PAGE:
While favorable August-September growing weather offset some of the corn crop's delayed development due to a tough spring and a cool June-July period, now’s the time to consider the likelihood that some fields won’t receive enough growing-degree days, says J.W. Schroeder, North Dakota State University Extension.

Schroeder offers these suggestions for dealing with frosted corn where silage is a viable alternative:

  • Don't rush into harvesting corn after the first frosty night. Immature corn still has quite a bit of sugar, which acts like antifreeze, making milk-stage corn somewhat tolerant of a moderate frost. Even if the leaves get singed, as long as they have green leaf tissue, or even if only the stalk remains green, the plant will continue to mature. Of course, when harvesting begins will depend on how much frosted corn the producer has to harvest for silage.

  • Don't overestimate the drying effects of frost. Producers often look at the frost-crisped leaves and start chopping, but leaves are only 10% of the whole plant's dry matter. Much of the moisture (and yield) is in the stalk, especially the bottom half, which often dries slowly. Time your harvest to the results of a dry-matter test.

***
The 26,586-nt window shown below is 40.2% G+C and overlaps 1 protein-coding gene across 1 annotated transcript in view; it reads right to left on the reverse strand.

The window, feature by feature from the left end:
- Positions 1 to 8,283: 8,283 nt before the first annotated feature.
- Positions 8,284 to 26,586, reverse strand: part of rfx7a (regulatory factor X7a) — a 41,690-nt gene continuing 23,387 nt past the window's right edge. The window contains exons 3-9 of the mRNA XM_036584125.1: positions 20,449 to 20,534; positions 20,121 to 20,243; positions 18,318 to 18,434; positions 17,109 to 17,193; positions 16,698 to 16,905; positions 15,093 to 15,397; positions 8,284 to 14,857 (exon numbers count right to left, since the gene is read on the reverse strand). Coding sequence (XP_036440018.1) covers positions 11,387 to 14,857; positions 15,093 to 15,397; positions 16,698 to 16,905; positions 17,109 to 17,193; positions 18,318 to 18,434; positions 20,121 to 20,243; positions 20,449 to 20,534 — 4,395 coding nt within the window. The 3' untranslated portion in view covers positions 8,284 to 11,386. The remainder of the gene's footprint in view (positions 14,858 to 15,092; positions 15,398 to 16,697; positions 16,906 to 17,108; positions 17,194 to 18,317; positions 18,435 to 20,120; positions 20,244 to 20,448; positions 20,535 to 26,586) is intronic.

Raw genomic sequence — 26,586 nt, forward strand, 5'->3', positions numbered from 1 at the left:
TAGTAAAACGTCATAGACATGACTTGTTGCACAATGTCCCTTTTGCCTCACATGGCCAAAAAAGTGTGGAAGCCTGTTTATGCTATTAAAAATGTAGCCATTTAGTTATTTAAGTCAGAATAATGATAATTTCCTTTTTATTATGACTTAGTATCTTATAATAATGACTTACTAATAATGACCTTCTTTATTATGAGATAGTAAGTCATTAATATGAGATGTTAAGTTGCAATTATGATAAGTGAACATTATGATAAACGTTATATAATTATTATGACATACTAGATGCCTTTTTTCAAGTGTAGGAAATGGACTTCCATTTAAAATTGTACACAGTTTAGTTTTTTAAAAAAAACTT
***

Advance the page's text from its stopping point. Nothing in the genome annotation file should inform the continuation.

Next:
• Once the plant is dead, if the husks still are wrapped tightly around the ear, harvest as soon as possible. A tight husk cover holds in moisture; under warm conditions, ear molds can start within a week after the plant dies.

  • Use a bacterial silage inoculant when ensiling frosted corn because a hard frost may kill many of the naturally occurring fermentation bacteria in fields.
Schroeder also recommends producers get a forage analysis before starting to feed frost-damaged corn to livestock. Compared with well-dented corn, immature corn often is higher in protein but always lower in starch and energy. Testing will help producers develop a well-balanced feed ration for their livestock.
-- NDSU Agriculture Communication